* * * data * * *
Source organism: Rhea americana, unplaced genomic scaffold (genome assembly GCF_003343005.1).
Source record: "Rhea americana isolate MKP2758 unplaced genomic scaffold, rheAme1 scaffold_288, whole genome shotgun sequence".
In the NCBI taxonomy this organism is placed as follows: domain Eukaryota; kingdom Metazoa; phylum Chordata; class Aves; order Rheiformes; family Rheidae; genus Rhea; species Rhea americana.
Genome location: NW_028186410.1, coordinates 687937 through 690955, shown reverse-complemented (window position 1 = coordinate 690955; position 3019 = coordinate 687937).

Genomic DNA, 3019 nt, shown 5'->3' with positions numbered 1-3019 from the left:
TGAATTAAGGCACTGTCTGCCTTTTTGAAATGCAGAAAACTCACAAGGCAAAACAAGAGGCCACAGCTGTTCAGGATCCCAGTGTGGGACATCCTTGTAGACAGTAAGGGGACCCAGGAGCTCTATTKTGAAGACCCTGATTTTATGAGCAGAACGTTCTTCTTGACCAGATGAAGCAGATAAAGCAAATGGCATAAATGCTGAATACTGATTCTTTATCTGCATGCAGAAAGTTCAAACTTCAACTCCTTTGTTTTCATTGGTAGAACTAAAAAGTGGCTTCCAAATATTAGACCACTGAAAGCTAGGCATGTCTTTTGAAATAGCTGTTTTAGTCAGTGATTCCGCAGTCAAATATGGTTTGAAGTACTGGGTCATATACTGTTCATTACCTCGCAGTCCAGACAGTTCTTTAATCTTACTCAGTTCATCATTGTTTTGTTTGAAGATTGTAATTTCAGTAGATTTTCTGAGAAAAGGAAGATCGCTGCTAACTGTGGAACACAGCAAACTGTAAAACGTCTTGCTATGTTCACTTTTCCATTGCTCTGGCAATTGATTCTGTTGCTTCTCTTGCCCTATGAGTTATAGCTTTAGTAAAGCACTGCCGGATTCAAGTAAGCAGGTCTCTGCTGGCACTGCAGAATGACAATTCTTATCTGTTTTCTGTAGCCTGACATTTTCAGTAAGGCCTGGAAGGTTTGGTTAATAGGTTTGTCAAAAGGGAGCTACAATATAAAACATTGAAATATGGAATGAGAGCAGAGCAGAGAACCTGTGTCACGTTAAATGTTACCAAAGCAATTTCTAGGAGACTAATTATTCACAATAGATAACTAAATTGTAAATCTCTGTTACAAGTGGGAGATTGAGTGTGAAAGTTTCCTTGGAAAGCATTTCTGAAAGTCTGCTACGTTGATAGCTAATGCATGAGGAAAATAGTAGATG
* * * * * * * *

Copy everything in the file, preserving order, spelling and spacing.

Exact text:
Source organism: Rhea americana, unplaced genomic scaffold (genome assembly GCF_003343005.1).
Source record: "Rhea americana isolate MKP2758 unplaced genomic scaffold, rheAme1 scaffold_288, whole genome shotgun sequence".
In the NCBI taxonomy this organism is placed as follows: domain Eukaryota; kingdom Metazoa; phylum Chordata; class Aves; order Rheiformes; family Rheidae; genus Rhea; species Rhea americana.
Genome location: NW_028186410.1, coordinates 687937 through 690955, shown reverse-complemented (window position 1 = coordinate 690955; position 3019 = coordinate 687937).

Genomic DNA, 3019 nt, shown 5'->3' with positions numbered 1-3019 from the left:
TGAATTAAGGCACTGTCTGCCTTTTTGAAATGCAGAAAACTCACAAGGCAAAACAAGAGGCCACAGCTGTTCAGGATCCCAGTGTGGGACATCCTTGTAGACAGTAAGGGGACCCAGGAGCTCTATTKTGAAGACCCTGATTTTATGAGCAGAACGTTCTTCTTGACCAGATGAAGCAGATAAAGCAAATGGCATAAATGCTGAATACTGATTCTTTATCTGCATGCAGAAAGTTCAAACTTCAACTCCTTTGTTTTCATTGGTAGAACTAAAAAGTGGCTTCCAAATATTAGACCACTGAAAGCTAGGCATGTCTTTTGAAATAGCTGTTTTAGTCAGTGATTCCGCAGTCAAATATGGTTTGAAGTACTGGGTCATATACTGTTCATTACCTCGCAGTCCAGACAGTTCTTTAATCTTACTCAGTTCATCATTGTTTTGTTTGAAGATTGTAATTTCAGTAGATTTTCTGAGAAAAGGAAGATCGCTGCTAACTGTGGAACACAGCAAACTGTAAAACGTCTTGCTATGTTCACTTTTCCATTGCTCTGGCAATTGATTCTGTTGCTTCTCTTGCCCTATGAGTTATAGCTTTAGTAAAGCACTGCCGGATTCAAGTAAGCAGGTCTCTGCTGGCACTGCAGAATGACAATTCTTATCTGTTTTCTGTAGCCTGACATTTTCAGTAAGGCCTGGAAGGTTTGGTTAATAGGTTTGTCAAAAGGGAGCTACAATATAAAACATTGAAATATGGAATGAGAGCAGAGCAGAGAACCTGTGTCACGTTAAATGTTACCAAAGCAATTTCTAGGAGACTAATTATTCACAATAGATAACTAAATTGTAAATCTCTGTTACAAGTGGGAGATTGAGTGTGAAAGTTTCCTTGGAAAGCATTTCTGAAAGTCTGCTACGTTGATAGCTAATGCATGAGGAAAATAGTAGATG